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TIME FOR A GLUE UP

Glueing things together can often be stressful. This was far from stressful on this project. It was as simple as laying out a few pieces of painter’s tape on my workbench, then laying the box pieces on the tape, end-to-end. Then, I just kind of “rolled” it up, and all of the miters came together. And pretty nicely, I might add. There were a couple of them I had to finesse a bit more and just add some more tape to clamp them better, but that’s not bad.

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SPLITTING INTO TWO

Once the glue dried and I saw how large that one box would be, I decided to cut it in half and make two boxes out of it. I took it over to the tablesaw to do this. I only used one of the halves for this build, so I’ll save that other one for another fun box. Maybe I’ll use walnut for the top and bottom? Hmmm…

MAKING THE TOP AND BOTTOM

For the top and bottom, I used white oak. I rough cut a couple of pieces at the miter saw and then milled them with some trips through the planer and on the jointer.

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Then, it was time for some laser engraving! That’s even fun to say. I have the Glowforge laser engraver and I used it to engrave a large rooster into the top of the box lid. The recipient of this gift box really likes roosters, so that’s the reason for this particular shape.

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CUTTING THE SPLINES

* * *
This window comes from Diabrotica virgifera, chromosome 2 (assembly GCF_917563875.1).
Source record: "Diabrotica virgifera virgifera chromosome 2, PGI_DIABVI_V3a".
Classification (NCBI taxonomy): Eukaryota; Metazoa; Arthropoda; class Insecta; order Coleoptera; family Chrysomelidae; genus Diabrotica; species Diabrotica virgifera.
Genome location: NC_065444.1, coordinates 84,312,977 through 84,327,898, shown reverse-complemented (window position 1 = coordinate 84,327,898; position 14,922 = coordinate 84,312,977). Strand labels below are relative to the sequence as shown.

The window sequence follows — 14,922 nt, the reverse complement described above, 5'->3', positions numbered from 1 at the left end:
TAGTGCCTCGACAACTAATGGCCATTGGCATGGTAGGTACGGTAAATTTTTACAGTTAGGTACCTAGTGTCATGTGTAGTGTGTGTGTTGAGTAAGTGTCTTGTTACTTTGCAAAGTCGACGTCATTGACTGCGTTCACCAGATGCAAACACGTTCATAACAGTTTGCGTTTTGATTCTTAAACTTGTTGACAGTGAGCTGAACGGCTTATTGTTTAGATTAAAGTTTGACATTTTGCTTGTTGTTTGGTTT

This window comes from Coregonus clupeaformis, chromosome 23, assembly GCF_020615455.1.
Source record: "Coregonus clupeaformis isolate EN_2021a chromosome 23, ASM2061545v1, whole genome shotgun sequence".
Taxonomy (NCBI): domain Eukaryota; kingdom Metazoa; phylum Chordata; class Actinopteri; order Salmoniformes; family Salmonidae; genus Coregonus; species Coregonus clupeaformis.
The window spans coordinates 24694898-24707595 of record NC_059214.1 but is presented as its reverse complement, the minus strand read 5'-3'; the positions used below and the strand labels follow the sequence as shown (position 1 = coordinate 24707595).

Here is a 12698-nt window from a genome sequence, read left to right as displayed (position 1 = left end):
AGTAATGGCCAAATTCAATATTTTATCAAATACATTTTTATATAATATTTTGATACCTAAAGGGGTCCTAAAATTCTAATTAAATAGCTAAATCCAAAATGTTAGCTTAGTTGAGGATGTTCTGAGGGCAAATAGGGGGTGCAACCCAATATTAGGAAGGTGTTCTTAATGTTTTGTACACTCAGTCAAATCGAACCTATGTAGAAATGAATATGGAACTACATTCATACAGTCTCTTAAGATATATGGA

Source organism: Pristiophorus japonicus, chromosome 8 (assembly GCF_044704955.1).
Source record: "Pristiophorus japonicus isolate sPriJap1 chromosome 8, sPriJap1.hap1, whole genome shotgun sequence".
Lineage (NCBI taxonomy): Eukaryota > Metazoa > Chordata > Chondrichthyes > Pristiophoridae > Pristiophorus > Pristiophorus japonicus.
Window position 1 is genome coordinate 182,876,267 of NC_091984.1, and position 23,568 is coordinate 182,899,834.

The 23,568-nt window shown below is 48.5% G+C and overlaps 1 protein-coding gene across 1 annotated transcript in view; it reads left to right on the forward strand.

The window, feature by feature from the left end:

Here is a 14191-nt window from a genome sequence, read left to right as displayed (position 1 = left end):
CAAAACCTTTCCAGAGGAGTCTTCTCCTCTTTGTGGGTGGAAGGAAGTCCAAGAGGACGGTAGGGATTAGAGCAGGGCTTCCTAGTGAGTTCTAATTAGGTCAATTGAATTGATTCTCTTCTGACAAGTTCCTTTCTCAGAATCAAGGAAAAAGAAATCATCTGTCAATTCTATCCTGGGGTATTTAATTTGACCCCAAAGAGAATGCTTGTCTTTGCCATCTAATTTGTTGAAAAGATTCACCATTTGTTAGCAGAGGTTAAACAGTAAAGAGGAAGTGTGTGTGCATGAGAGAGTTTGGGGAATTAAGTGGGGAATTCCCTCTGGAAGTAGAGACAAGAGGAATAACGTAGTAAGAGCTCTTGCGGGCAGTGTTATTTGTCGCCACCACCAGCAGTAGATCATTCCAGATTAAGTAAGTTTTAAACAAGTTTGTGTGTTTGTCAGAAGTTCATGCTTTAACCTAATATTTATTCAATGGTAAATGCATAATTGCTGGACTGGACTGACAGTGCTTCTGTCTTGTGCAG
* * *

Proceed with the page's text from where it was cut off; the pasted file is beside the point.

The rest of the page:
At this point, it was time to cut the splines in the miters. I pulled out my spline jig for the tablesaw, and cut splines all the way around the box (on all corners) in two different spots. I know some people put on a flat grind blade for this, but I just used my combination blade and it seemed to yield decent results for me.

I used the drum sander to get the precise fit for the spline material. In this case, I’m using walnut.

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Then, I mark where each of the splines will be in the long piece, and cut them out on the bandsaw.

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Next, I glue in all of the splines. This is not really difficult, but you want to make sure you get the splines seated all of the way down into the groove you cut for each one.

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Then, I use a flush trim saw and a bandsaw to cut off all of the excess spline material, as well as trim the bottom of the box to be very close to the sides.

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FITTING THE TOP

I left the top a little large on purpose so I could trim it to size later. That way, it was not as important that the engraving be exactly centered. I put the top down on my bench and laid the box on top of it. That way, I could see where to center the engraving. I traced that line on the inside of the box, and used that line to make the inset part of the lid.